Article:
Jessica Kibblewhite grew up the daughter of an astronomer. Her dad, Edward Kibblewhite, invented, among other things, a system that allows scientists to take clearer pictures of stars.
Given his background, Jessica asked him for help finding clarity on a different subject: starting a family.
The world, Jessica told Edward at StoryCorps last October, seemed like an especially difficult place, and she and her husband had been struggling with the idea of bringing children into it.
She felt scared for the future.
Edward, now 75, asks her what the alternative is.
"Not having a kid in the 21st century," Jessica says.
"I think if you do not have children because you fear the future, that is to misunderstand what it means to be human," he says.
Edward says he grew up during a time of great fear as well. He was born after World War II, and there was an Air Force base with a missile site not far from his high school. Students were invited to tour the facility and touch the warhead of a hydrogen bomb.
"We were pretty sure that these missiles would be fired," he says. "I had a whole plan I had worked out – an underground place to go. ... I mean, the whole population believed we would be burned to death."
The period following World War II was plagued with global fear of imminent, mass annihilation. Edward acknowledges that today's future also holds real fears, but, he tells his daughter, it's vital to remain hopeful.
"Having you as a daughter was a very moving experience, and in the case of my parents, WWII started on Sept. 1, 1939. My sister was born the next year," he says. "So having children is an act of hope, and if you do not have children because of fear, then you have given up hope for the future."
For Jessica and her husband, Sam Horn, the StoryCorps conversation played a big role in their decision to try to start a family.
"Maybe it's a choice," Jessica says, "to feel hope."
Audio produced for Morning Edition by Camila Kerwin.
StoryCorps is a national nonprofit that gives people the chance to interview friends and loved ones about their lives. These conversations are archived at the American Folklife Center at the Library of Congress, allowing participants to leave a legacy for future generations. Learn more, including how to interview someone in your life, at StoryCorps.org.
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NOEL KING, HOST:
It's StoryCorps time. Jessica Kibblewhite's dad, Edward Kibblewhite, was an astronomer. One of his inventions lets scientists take clear pictures of stars. Last year, Jessica and her husband were having a hard time deciding whether to have a kid, so she brought her dad to StoryCorps in Chicago and asked him to help her see more clearly.
JESSICA KIBBLEWHITE: Dad, I was hoping that you could share some advice. I'm finally at an age where I can appreciate much of what you share. So my husband and I are thinking about having a child. And we obviously know that the world right now is in a very difficult place. How do you stay optimistic?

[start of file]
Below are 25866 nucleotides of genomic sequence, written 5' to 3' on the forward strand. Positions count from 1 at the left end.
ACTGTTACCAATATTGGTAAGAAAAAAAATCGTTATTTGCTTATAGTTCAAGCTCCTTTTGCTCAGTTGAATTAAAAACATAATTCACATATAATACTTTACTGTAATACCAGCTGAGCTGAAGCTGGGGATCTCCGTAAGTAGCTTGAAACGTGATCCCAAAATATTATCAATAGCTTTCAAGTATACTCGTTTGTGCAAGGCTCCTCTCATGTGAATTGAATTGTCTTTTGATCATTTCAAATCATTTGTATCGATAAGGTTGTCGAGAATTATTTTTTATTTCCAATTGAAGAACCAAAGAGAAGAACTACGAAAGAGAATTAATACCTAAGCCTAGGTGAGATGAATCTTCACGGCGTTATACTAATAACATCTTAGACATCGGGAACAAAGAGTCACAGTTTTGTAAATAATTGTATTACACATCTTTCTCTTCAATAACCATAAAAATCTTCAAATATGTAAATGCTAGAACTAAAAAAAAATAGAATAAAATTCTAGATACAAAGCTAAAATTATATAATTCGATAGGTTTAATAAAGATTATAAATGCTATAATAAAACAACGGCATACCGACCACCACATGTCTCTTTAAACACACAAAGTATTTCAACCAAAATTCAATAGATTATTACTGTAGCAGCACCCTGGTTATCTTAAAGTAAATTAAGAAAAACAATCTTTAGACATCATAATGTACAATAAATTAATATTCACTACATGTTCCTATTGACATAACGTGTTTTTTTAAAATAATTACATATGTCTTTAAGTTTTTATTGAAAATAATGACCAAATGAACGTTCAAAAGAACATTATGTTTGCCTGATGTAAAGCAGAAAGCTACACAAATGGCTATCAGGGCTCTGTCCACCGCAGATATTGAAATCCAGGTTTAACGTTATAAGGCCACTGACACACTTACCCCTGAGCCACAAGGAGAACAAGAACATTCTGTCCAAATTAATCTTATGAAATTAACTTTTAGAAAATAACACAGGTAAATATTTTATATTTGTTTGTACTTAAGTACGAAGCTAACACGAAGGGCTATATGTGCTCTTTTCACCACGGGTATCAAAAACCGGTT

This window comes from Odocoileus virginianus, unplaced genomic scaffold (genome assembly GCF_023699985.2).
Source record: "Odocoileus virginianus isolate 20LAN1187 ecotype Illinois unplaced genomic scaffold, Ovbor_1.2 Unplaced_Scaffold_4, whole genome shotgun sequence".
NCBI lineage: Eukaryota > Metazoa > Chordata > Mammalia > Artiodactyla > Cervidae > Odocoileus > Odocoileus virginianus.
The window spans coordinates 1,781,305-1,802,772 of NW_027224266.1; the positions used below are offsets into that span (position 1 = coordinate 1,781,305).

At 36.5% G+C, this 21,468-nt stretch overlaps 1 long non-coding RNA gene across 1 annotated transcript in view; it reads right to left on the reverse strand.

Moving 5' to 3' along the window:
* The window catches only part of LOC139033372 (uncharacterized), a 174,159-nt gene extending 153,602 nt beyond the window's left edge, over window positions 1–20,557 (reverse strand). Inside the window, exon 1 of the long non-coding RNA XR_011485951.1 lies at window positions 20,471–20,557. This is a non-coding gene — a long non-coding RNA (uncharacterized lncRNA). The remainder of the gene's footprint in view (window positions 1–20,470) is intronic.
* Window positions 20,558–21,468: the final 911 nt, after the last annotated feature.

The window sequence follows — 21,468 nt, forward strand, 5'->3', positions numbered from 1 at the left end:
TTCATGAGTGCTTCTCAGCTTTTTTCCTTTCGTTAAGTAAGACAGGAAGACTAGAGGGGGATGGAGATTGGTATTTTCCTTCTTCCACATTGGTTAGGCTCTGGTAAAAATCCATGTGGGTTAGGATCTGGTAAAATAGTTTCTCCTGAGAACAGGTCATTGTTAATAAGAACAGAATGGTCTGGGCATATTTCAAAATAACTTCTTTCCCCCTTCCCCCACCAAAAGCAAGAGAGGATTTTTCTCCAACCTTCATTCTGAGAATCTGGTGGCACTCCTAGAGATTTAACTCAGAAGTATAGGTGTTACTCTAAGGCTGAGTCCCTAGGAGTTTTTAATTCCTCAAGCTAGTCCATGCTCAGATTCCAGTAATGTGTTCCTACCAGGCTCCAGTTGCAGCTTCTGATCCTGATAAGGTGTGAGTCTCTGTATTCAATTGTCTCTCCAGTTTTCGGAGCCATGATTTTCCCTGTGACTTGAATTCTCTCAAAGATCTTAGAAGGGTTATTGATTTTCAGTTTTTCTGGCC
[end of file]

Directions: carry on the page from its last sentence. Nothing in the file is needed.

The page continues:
EDWARD KIBBLEWHITE: I think how much advice you can give to the next generation is actually rather small. But I grew up after the war. We used to have a missile site five miles from our school, and you could actually touch the warhead of the hydrogen bomb. We were pretty sure that these missiles would be fired. And I had a whole plan. I had worked out...
J KIBBLEWHITE: (Laughter) Of course you did.
E KIBBLEWHITE: ...The underground place to go. And, you know, I mean, the whole population believed we would be burnt to death. So the fears of today are, as far as I can see, nothing compared to the fears that we were brought up.
J KIBBLEWHITE: I think that just to say that fear is unfounded...
E KIBBLEWHITE: That's not what I'm saying.
J KIBBLEWHITE: OK.
E KIBBLEWHITE: Well, perhaps it is.
J KIBBLEWHITE: But I do feel scared for the future.
E KIBBLEWHITE: What's the alternative?
J KIBBLEWHITE: Not having a kid in the 21st century.
E KIBBLEWHITE: I think if you do not have children because you fear the future, that is to misunderstand what it means to be human. Having you as a daughter was a very moving experience. And in the case of my parents - World War II started on September the 1, 1939 - my sister was born the next year. So having children is an act of hope. And if you do not have children because of fear, then you have given up hope for the future.
J KIBBLEWHITE: Maybe it's a choice to feel hope. Also, you and mom will make great grandparents (laughter).
E KIBBLEWHITE: Well, probably not (laughter).
J KIBBLEWHITE: You will (laughter).
KING: That was Jessica Kibblewhite and her father, Edward Kibblewhite. Transcript provided by NPR, Copyright NPR.